Random Walk's software uses an algorithm that converts standard fractional anisotropy (FA) into a microscopic fractional anisotropy (mFA) on diffusion-tensor MRI. The algorithm is designed to reduce the impact of white-matter fiber orientation on MRI sensitivity, the company noted.
In a study published June 8 in Brain Communications, researchers from the Danish Research Centre for Magnetic Resonance at Copenhagen University Hospital Hvidovre put the company's software to the test on patients with and without MS.
Random Walk's microscopic mapping algorithm improved the detail of MRI scans and helped clinicians to significantly improve the detection of disease-related cerebral white matter degeneration in patients with MS, the researchers found.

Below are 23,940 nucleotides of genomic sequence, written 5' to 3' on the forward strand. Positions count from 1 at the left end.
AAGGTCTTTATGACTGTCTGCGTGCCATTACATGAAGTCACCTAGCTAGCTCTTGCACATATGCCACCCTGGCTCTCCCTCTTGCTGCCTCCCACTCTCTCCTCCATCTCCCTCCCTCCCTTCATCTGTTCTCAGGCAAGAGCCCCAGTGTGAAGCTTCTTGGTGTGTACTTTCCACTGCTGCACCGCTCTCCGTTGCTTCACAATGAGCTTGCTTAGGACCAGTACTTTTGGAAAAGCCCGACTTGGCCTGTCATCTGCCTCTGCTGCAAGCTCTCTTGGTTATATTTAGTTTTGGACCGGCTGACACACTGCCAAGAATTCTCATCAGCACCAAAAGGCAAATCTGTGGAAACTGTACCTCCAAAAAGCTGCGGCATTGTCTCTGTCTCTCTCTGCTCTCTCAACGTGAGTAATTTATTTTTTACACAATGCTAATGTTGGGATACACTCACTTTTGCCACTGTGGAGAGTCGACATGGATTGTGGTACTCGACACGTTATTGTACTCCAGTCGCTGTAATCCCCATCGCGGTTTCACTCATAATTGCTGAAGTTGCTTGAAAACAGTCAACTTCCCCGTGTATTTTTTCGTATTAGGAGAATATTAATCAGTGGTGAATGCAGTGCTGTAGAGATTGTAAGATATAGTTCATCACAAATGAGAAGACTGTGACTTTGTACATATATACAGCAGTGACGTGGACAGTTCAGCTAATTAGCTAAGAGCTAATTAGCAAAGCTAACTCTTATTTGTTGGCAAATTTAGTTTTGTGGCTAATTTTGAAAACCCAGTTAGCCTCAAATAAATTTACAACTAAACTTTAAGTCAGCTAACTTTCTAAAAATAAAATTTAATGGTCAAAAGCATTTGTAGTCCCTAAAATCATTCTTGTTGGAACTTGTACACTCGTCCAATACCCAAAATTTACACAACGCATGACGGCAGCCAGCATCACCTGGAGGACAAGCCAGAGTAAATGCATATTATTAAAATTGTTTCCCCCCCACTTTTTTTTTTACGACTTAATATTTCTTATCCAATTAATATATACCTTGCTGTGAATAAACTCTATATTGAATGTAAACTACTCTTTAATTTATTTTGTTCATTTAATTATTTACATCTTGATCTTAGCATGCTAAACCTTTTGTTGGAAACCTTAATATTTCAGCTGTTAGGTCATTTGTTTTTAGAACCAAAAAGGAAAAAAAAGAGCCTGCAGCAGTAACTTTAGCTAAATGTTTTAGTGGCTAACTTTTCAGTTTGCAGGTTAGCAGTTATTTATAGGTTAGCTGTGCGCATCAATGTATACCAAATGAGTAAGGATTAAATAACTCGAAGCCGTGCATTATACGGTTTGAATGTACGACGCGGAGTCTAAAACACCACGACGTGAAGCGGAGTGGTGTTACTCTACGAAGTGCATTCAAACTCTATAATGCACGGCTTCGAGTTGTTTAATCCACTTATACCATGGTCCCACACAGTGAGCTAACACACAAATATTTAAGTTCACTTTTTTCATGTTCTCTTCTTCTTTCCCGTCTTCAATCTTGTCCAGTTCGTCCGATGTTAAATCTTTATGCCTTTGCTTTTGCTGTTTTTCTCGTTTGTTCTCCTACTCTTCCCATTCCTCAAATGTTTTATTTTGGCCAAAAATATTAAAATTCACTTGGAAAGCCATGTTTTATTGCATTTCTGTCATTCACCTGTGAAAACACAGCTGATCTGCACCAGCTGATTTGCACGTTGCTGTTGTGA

The reduction in mean mFA also had positive relationships with physical disability and total white-matter lesion load, as well as a positive correlation with individual cognitive dysfunction. In comparison, standard mean FA didn't identify relationships between normal-appearing white matter microstructure and clinical, cognitive, or structural measures, RWI noted.
The study authors concluded that mFA mapping "substantially advances the assessment of cerebral white matter in multiple sclerosis." Random Walk is currently conducting studies in Australia, China, and the U.S. to evaluate how its software can be clinically optimized for different anatomies.
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